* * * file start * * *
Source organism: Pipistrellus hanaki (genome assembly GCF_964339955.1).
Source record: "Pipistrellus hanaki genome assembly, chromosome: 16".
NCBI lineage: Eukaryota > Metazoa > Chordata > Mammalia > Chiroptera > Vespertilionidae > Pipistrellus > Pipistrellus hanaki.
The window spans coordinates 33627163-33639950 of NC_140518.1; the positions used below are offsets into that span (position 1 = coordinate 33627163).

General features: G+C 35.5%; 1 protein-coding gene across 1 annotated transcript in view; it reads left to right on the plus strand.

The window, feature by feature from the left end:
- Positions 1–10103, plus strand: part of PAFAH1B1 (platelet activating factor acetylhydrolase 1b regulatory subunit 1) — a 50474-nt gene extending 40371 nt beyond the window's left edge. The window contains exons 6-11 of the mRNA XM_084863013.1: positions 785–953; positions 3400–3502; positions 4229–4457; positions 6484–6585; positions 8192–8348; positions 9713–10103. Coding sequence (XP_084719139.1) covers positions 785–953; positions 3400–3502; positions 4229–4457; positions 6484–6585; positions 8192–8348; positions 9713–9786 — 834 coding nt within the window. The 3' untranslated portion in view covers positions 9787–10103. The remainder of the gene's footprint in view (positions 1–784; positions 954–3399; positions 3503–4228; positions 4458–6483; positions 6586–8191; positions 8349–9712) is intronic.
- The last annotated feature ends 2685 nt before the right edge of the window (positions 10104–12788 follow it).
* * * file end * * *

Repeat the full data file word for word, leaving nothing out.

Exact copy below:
Source organism: Pipistrellus hanaki (genome assembly GCF_964339955.1).
Source record: "Pipistrellus hanaki genome assembly, chromosome: 16".
NCBI lineage: Eukaryota > Metazoa > Chordata > Mammalia > Chiroptera > Vespertilionidae > Pipistrellus > Pipistrellus hanaki.
The window spans coordinates 33627163-33639950 of NC_140518.1; the positions used below are offsets into that span (position 1 = coordinate 33627163).

General features: G+C 35.5%; 1 protein-coding gene across 1 annotated transcript in view; it reads left to right on the plus strand.

The window, feature by feature from the left end:
- Positions 1–10103, plus strand: part of PAFAH1B1 (platelet activating factor acetylhydrolase 1b regulatory subunit 1) — a 50474-nt gene extending 40371 nt beyond the window's left edge. The window contains exons 6-11 of the mRNA XM_084863013.1: positions 785–953; positions 3400–3502; positions 4229–4457; positions 6484–6585; positions 8192–8348; positions 9713–10103. Coding sequence (XP_084719139.1) covers positions 785–953; positions 3400–3502; positions 4229–4457; positions 6484–6585; positions 8192–8348; positions 9713–9786 — 834 coding nt within the window. The 3' untranslated portion in view covers positions 9787–10103. The remainder of the gene's footprint in view (positions 1–784; positions 954–3399; positions 3503–4228; positions 4458–6483; positions 6586–8191; positions 8349–9712) is intronic.
- The last annotated feature ends 2685 nt before the right edge of the window (positions 10104–12788 follow it).